History Course Descriptions Spring 2011



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Saint Louis University

History Course Descriptions

Spring 2011



Joan of Arc

Undergraduate Course Offerings……Page 2




Graduate Course Offerings………….Page 9




Tentative Future Offerings…….……TBA


Undergraduate Courses

Lower Division

Spring 2011

HIST 111: Origins of the Modern World to 1500.

A developmental and conceptual approach to Europe as the confluence of classical and oriental civilizations. The course will cover ancient civilizations of the Mediterranean and the Near East: Greece, Rome, Islam, Byzantium, and Germanic tribal society: the contributions of each to the European Middle Ages, Renaissance, European Expansion, Scientific Revolution, and Reformation.


Section:

01 Ms. Elizabeth Sherman TR 9:30-10:45

03 Dr. Nathaniel Millett MWF 10:00-10:50

04 Dr. Steve Schoenig, S.J. MWF 11:00-11:50

05 Ms. Elizabeth Sherman TR 11:00-12:15

06 Mr. Adam Hoose MWF 9:00-9:50

07 Mr. Walker Cosgrove MWF 1:10-2:00

08 Mr. Frank Krajewski TR 12:45-2:00

09 Dr. Hayrettin Yucesoy TR 2:15-3:30

HIST 111: Origins of the Modern World to 1500: SLU Inquiry (Freshmen & Sophomores Only)

This is a survey of global history tracing the formation of the modern world from the origins of human societies through the 16th century.  We will proceed chronologically and thematically, exploring political, economic, social, religious and intellectual change over time. We will study early urbanization and empire; the origin and spread of world religious traditions; the diffusion of scientific knowledge across diverse cultures and societies. As we discuss the human past we will also consider how historians have dealt with history over the centuries. This course aims at widening our knowledge not only historically but also geographically so that we appreciate the globe not as a series of disconnected structures but as interrelated and interdependent polities and cultures.
Section:

02 Mr. Adam Hoose MWF 12:00-12:50



HIST 111-01H: Origins of the Modern World to 1500 (Honors Students Only)

This course will be about the history of ideas and how ideas shaped the history of mankind all the way from pre-history until the Discovery of America. We will look at ancient texts from across the globe but also think about the varieties of evidence available to the historian in reconstructing the ancient past. There will be three tests, a project and a final exam.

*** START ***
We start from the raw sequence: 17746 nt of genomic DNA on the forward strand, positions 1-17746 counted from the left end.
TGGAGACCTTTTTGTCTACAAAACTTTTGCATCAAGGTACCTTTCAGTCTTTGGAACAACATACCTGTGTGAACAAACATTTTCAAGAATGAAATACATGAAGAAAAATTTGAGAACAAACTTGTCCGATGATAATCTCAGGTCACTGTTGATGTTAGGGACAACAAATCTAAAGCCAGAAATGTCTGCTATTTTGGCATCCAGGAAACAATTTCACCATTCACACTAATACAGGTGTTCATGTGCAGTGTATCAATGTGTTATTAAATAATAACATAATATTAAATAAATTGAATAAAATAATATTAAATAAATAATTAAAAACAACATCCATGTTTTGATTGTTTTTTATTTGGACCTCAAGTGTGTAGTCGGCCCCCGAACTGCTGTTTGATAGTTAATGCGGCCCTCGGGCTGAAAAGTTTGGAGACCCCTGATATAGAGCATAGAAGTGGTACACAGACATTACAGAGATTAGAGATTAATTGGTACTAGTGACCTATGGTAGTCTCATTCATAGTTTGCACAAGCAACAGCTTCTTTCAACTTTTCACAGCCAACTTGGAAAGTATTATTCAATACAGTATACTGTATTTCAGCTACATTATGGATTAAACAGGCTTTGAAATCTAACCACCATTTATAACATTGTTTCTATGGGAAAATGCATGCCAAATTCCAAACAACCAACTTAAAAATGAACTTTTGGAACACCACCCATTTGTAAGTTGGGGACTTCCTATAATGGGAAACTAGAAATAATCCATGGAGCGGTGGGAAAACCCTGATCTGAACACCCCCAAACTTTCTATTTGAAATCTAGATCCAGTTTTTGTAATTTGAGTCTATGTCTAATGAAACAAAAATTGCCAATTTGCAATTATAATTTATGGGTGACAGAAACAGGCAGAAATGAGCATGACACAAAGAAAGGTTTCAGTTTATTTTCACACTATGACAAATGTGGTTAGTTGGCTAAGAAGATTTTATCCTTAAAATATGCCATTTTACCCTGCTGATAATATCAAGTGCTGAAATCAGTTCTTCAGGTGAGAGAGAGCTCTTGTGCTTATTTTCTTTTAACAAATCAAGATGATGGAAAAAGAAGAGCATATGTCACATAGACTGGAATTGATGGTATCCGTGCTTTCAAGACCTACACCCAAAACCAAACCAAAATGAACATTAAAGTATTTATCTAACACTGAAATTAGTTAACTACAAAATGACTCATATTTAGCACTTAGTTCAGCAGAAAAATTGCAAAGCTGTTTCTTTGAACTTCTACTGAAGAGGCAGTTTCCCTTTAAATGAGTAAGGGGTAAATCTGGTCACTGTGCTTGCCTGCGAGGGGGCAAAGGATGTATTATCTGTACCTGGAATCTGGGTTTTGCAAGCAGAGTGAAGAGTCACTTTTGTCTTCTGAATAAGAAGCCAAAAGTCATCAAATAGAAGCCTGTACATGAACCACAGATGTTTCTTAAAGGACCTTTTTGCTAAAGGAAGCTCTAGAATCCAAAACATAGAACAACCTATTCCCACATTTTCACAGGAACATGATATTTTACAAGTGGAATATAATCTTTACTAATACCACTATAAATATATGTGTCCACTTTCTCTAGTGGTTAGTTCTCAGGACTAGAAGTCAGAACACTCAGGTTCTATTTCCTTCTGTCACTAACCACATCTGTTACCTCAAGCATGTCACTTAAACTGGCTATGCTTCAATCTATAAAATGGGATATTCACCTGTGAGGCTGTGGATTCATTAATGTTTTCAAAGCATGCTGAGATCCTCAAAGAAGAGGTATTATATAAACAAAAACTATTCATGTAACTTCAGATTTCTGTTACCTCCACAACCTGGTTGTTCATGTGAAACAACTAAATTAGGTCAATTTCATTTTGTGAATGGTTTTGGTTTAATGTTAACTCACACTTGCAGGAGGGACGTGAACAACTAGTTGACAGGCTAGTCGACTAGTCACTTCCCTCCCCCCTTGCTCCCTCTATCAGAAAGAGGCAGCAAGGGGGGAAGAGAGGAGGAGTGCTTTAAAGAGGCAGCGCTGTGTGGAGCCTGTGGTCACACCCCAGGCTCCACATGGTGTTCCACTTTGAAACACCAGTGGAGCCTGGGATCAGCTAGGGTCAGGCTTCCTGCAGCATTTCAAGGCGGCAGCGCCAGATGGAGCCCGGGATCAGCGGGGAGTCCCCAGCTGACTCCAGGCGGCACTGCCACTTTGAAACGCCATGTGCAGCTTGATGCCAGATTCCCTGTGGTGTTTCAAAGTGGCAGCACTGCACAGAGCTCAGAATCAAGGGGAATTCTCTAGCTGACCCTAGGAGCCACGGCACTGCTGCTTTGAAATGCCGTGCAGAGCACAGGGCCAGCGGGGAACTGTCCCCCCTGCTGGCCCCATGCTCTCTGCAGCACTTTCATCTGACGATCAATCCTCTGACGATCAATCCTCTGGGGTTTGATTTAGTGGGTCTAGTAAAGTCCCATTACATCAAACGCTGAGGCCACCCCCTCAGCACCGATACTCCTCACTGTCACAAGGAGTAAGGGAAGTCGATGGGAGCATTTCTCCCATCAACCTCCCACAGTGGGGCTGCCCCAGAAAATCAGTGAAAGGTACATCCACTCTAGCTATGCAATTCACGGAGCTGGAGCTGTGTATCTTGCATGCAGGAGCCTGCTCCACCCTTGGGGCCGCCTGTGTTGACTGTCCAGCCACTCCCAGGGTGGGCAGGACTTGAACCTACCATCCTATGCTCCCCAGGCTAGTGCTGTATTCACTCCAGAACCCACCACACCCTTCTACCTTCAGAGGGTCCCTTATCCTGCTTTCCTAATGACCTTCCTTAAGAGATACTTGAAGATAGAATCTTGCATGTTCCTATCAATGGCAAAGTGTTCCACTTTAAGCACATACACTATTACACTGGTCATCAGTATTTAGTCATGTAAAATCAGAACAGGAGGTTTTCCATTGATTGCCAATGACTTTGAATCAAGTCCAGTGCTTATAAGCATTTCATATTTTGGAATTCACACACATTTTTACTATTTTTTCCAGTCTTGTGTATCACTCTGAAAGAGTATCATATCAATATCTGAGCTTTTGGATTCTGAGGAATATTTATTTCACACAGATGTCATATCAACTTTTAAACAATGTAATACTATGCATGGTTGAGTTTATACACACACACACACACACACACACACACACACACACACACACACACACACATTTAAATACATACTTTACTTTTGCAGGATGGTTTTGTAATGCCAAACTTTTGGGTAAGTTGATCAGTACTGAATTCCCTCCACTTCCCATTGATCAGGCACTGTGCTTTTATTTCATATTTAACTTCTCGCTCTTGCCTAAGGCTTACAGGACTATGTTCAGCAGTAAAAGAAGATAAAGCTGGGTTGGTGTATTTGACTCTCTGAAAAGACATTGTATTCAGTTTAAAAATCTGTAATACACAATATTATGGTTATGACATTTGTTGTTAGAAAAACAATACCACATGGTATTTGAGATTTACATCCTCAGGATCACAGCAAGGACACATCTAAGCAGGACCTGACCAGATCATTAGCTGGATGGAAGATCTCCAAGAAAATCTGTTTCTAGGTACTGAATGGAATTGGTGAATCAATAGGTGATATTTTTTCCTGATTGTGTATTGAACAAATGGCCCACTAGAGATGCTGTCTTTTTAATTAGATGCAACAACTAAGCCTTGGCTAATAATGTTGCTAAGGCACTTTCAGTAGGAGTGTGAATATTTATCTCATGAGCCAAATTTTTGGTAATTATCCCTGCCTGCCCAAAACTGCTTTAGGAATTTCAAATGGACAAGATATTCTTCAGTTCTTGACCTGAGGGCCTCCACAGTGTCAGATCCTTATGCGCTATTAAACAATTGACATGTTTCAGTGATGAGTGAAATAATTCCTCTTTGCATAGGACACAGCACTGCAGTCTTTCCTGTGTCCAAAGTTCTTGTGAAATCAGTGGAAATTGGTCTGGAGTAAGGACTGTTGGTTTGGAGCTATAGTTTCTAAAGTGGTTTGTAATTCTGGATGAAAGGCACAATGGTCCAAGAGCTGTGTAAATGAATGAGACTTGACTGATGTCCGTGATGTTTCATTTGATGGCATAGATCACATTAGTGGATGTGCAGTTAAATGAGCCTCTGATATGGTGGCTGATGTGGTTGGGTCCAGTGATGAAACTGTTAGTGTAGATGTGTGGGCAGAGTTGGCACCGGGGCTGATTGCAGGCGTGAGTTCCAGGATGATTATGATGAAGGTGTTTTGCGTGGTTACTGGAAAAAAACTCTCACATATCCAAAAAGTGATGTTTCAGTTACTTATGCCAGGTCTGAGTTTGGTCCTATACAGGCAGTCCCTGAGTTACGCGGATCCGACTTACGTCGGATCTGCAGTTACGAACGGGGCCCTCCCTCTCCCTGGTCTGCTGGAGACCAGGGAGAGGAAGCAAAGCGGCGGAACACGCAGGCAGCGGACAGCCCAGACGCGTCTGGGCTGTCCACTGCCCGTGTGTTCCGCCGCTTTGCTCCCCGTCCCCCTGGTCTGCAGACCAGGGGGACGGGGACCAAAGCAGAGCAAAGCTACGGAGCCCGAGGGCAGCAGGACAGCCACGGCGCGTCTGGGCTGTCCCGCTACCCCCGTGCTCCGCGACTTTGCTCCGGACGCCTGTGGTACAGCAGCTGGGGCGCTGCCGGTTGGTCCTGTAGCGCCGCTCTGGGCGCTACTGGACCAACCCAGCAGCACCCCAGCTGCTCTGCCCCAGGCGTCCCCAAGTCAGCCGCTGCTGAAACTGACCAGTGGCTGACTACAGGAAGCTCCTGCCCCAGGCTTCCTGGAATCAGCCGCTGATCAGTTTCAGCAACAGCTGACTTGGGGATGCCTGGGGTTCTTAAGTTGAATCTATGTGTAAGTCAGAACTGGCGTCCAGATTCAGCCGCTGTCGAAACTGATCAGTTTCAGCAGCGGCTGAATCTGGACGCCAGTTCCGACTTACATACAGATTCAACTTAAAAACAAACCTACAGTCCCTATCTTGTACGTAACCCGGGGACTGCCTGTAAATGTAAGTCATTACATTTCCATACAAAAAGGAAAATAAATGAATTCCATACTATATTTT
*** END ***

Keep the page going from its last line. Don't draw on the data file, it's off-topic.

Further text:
Section:

01H Dr. Damian Smith MWF 2:10-3:30



HIST 112: Origins of the Modern World Since 1600


A developmental and conceptual approach emphasizing increasing awareness of and contact with the rest of the world. The course will cover transatlantic encounters, the Protestant and Catholic Reformations, the Scientific Revolution, Absolutism, the Enlightenment, the Industrial Revolution, Modernism, and imperialism.
Section:

01 Dr. Mark Ruff MW 11:00-11:50 Discussion Section Required

02 Dr. Jennifer Popiel MW 12:00-12:50 Discussion Section Required

03 Mr. Andrew Jones MWF 10:00-10:50

04 Mr. Walker Cosgrove MWF 2:10-3:00

05 Mr. Ben Troxell TR 12:45-2:00

06 Mr. James Naus TR 8:00-9:15

07 Mr. Joseph Reidy TR 9:30-10:45

08 Dr. Vince Ryan MWF 10:00-10:50

09 Mr. Andrew Jones MWF 9:00-9:50

10 Dr. David Parnell TR 11:00-12:15

HIST 112-01H: Origins of the Modern World since 1500 (Honors Students Only)

This course is a survey of the people, events, and forces that have shaped Western Civilization since 1500. The course will especially emphasize political, intellectual, and social revolutions and the various responses to these movements.  There will be a significant discussion component to this course, rooted chiefly in the 6 assigned books.


Section:

01H Dr. Vincent Ryan MWF 9:00-9:50

HIST 260: US History to 1865: SLU Inquiry (Freshmen & Sophomores Only)

This inquiry course is intended for freshmen and sophomores who are looking for a more challenging and interesting academic experience to fulfill the requirements for History 260. The goal is for you to acquire a good working knowledge of American history and an understanding of its significance for the world we live in today. We will analyze and reflect on major developments which have shaped the American nation from colonization to the end of the Civil War. Unlike a traditional survey lecture, this course is based on extended critical readings of primary and secondary sources. It also features expanded faculty-student interaction, and routinely includes class discussion.


Section:

01 Dr. Terri Fahrney MWF 2:10-3:00




HIST 260: US History to 1865

This course covers American history from the period of contact through the Civil War. Topics include the collision of European, African, and Native American cultures in the age of contact and settlement; colonial British North America; the American Revolution and the Constitution; geographic expansion and social, economic, and cultural change in the Jacksonian era; slavery and the sectional conflict, and the Civil War.


Section:

02 Ms. Amy Wallhermfechtel TR 9:30-10:45




HIST 261: History of the United States Since 1865